'Supreme' Review: The Film Is an Entertainer With Lots of Comedy and Action
Sai is beginning to create a star-image with his films. ‘Supreme’ comes right after ‘Subramanyam For Sale’.
Cast: Sai Dharam Tej, Raashi Khanna, Rajendra Prasad, Sai Kumar, Ravi Kishan, Kabir Duhan Singh, Raghu Babu, Vennela Kishore.
Director: Anil Ravipudi.
Balu (Sai Dharam Tej) is more than the principle character in ‘Supreme’. He’s the hero of the film along with a little kid who lights up the screen with his cute smile. They save the world around them in no time. Allu Arjun roared, “Anytime, Anywhere, Anybody… Nenu Ready”, in ‘Sarrainodu’. Sai shows how it’s done without the punch line.
The hero is besotted with Bellam Sri Devi (Raashi Khanna). She’s a police officer; an anti- Vijayashanti of sorts. She can’t lift an arm when goons surround her but she has a dream. And that dream is winning a gold medal for performing her duty well. While Allu Arjun’s recent film, which is still running in the theatres, is all about sound and fury, Pawan Kalyan’s ‘Sardaar Gabbar Singh’ is all about over-the-top action and tasteless comedy. ‘Supreme’ tries to maintain a balance between the fights and the emotions and that’s where the art of commercial cinema lies for Anil Ravipudi.
Until the surprise (which is part of the cute kid’s story) is revealed, we get laugh-a-minute jokes in all possible ways and situations. Every line Kishore utters gets a wide-laugh from the audience. Raashi, too, joins the fun with her crazy family members. Her family is a little like Tamannaah’s family in ‘Aagadu’. All they want to is to make a quick buck. They don’t care about the means. The supporting characters are made to wither away as the film progresses. In the second half, Rajesh, Kishore, Tanikella Bharani, and the entire Bellam family are wiped out of the narrative.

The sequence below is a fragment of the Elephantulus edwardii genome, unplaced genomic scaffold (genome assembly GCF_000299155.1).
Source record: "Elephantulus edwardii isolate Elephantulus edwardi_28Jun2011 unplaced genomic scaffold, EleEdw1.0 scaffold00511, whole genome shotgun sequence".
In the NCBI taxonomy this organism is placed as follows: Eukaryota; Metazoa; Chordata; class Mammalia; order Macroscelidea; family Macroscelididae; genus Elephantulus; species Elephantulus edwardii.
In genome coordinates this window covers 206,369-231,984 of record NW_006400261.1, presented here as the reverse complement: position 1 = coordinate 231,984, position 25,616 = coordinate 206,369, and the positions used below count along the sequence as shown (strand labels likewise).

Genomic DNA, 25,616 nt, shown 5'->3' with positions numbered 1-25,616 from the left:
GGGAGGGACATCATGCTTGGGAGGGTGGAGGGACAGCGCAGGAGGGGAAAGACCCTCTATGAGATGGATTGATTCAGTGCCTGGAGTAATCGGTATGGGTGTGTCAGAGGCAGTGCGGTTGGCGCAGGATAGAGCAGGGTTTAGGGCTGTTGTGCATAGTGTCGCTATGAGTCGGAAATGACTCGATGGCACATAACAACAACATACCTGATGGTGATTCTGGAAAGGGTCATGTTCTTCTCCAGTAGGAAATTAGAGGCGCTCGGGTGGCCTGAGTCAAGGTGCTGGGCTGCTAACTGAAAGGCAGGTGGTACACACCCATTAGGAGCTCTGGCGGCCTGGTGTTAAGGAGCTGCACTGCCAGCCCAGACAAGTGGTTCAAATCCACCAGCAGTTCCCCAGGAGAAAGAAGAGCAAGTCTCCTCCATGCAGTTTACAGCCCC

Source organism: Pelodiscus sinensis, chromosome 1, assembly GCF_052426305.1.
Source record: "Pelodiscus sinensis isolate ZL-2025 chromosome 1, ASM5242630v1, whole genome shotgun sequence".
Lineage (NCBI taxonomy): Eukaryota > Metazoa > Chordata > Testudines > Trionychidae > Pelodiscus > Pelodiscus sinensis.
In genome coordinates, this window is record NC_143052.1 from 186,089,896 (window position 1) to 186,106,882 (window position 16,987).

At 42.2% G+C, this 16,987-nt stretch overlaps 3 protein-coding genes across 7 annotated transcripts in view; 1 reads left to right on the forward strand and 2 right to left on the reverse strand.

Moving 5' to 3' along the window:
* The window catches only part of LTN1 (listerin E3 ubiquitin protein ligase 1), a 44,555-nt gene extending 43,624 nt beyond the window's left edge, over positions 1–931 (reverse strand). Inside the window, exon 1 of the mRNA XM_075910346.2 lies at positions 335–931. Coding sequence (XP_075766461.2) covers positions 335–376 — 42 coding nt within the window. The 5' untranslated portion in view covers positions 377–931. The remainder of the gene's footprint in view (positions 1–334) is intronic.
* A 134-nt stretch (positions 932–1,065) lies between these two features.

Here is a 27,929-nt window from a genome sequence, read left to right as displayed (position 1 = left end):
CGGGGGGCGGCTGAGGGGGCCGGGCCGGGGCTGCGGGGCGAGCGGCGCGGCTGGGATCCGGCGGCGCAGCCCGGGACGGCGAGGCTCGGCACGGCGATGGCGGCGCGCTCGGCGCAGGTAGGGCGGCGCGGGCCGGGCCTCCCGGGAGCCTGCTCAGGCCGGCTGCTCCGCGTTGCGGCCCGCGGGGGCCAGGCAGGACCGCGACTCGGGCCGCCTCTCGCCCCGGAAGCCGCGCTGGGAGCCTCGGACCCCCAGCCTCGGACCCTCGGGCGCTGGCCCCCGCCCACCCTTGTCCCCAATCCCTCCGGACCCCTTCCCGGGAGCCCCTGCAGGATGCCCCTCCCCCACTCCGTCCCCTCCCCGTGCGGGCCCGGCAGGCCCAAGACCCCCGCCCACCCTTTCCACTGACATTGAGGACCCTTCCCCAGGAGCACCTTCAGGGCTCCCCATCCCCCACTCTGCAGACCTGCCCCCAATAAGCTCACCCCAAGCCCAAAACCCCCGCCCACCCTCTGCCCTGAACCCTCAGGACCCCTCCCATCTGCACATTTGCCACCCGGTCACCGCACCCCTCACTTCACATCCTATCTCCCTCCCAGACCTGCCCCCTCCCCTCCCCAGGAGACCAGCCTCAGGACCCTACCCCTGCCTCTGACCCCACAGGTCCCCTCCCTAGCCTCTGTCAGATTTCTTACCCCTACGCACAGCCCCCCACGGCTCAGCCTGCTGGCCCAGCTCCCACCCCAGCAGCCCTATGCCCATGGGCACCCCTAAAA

Ravi Kishan takes the position of a comedic villain. He’s supposed to be a mean guy with no heart. Yet the writing makes him and his rowdies a “Tom and Jerry” team. They make rounds in circles and find out that they are overpowered by Sai and his efficient sidekicks (Raashi, Posani Krishna Murali, Srinivasa Reddy) in a cat-and-mouse chase sequence set inside a house. There’s more; Sai drives through the house in his taxi. That’s what you call a mass moment.
Sai uses a screwdriver as a weapon. The way he uses it brings to mind Mysskin’s films. Ajith Kumar used a penknife to put holes in baddies’ bodies in ‘Yennai Arindhaal’. In ‘Supreme’, tricks are given more importance than techniques. Sai uses his energy to keep the action scenes alive.
Sai Kartheek’s music fits the mood of the film. The dance numbers are choreographed nicely. The songs do not make way for boredom. It’s a major high because songs usually tar the effectiveness of a masala film.
‘Krishna Gaadi Veera Prema Gaadha’s’ story also had a kid in the center. The plot points may be different for each film; the makers of these enjoyable masala entertainers, however, make sure that the points remain the same.
Oh, and by the way, the title has got nothing to do with the film’s flow. If the title had been ‘Taxi Vaala’, ‘Supreme’ would still have the same zing. It’s titled ‘Supreme’ to throw light on the film’s Supreme Hero, Sai Dharam Tej. Sai is beginning to create a star-image with his films. ‘Supreme’ comes right after ‘Subramanyam For Sale’. ‘SFS’ and ‘Supreme’ can stand as ranks for Sai’s rise as a popular hero.
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